The Metalanguage of Translation

Editors
ORCID logoYves Gambier | University of Turku
ORCID logoLuc van Doorslaer | Lessius University College, Antwerp and CETRA, University of Leuven
HardboundAvailable
ISBN 9789027222503 | EUR 85.00 | USD 128.00
 
e-Book
ISBN 9789027288868 | EUR 85.00 | USD 128.00
 
Google Play logo

“Let the meta-discussion begin,” James Holmes urged in 1972. Coming almost forty years later – years filled with fascinating and often unexpected developments in the interdiscipline of Translation Studies – this volume offers the reader a multiplicity of meta-perspectives, while also moving the discussion forward. Indeed, the (re)production and (re)use of metalinguistic metaphors frame and partly determine our views on research, so such a discussion is vital ­as it is in any scholarly discipline. Among other questions, the eleven contributors draw the reader’s attention to the often puzzling variations of usage and conceptualization in both the theory and the practice of translation.

First published as a special issue of Target 19:2 (2007), the volume runs the gamut of metalinguistic topics, ranging from terminology, localization and epistemological questions, through the Chinese perspective, to the conceptual mapping of the online Translation Studies Bibliography.

[Benjamins Current Topics, 20] 2009.  vi, 192 pp.
Publishing status: Available
Table of Contents
“After reading this volume compiled by Yves Gambier and Luc van Doorslaer any reader will feel inspired to let the meta-discussion continue.”
“The metalanguage that we inhabit as translation scholars is so natural to us that we often forget how much it guides our thoughts, delineates the blind spots in our thinking, determines our partners for intellectual debate, and defines the terms of that debate. This volume, which moves freely between epistemological reflection and practical recommendations, and which ranges from Aristotle to the terminology of software localization, is a very important contribution to a very important discussion.”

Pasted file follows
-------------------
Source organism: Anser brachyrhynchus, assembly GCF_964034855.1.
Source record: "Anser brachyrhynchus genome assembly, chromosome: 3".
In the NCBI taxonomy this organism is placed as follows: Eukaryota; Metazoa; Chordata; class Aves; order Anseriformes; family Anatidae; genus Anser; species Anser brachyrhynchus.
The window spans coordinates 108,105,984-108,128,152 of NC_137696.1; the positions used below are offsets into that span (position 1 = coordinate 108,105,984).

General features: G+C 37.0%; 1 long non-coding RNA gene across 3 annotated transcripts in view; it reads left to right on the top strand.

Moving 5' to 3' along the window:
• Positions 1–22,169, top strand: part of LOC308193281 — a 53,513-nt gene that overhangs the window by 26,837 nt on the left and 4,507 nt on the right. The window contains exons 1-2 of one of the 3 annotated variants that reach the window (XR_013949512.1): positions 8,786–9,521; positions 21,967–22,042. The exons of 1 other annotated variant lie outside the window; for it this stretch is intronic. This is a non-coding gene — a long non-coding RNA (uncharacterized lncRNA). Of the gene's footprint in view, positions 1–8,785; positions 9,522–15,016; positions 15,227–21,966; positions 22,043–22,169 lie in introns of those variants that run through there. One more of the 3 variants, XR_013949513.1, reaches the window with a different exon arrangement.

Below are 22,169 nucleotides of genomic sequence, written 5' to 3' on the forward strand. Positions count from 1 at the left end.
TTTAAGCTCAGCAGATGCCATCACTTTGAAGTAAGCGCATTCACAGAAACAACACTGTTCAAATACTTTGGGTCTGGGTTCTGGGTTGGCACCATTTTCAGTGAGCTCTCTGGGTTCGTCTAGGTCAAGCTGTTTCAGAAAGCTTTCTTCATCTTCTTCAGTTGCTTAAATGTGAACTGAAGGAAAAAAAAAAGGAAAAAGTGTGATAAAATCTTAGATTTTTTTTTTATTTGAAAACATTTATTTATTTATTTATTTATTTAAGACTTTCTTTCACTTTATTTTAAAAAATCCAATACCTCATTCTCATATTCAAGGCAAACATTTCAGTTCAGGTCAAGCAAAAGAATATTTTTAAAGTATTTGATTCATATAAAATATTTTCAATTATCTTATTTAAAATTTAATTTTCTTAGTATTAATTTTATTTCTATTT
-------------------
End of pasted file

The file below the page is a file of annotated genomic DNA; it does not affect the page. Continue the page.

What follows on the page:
“This volume clearly illustrates that the time has come to reflect on the scholarly discourse in Translation Studies as it has evolved over the last few decades. The essays bring together the relevant points of this discussion and critically question the language which has shaped the discipline of Translation Studies. A must for anyone interested in transdisciplinary work involving translation.”
“Like any academic discipline, Translation Studies too relies on specific terms and concepts to reflect on its object of study. Translation Studies is still a relatively young but quickly growing field which is interdisciplinary by nature, with the metalanguage of translation not yet fully established. This volume is thus timely in that it addresses the essential topic of the metalanguage of translation, reflecting on the origin of key terms, inconsistencies in their definitions, benefits and risks of a unified metalanguage, and on the effects of paradigm shifts on the epistemology of translation.”
“The decision to publish this edited collection of essays as a book in order to give it a wider audience can only be welcome. The range and importance of issues discussed show that, as the discipline continues to grow, its interdisciplinarity can only bring exciting developments in the future. As the editors write in the conclusion to their introduction (194): “Let the meta-discussion continue!””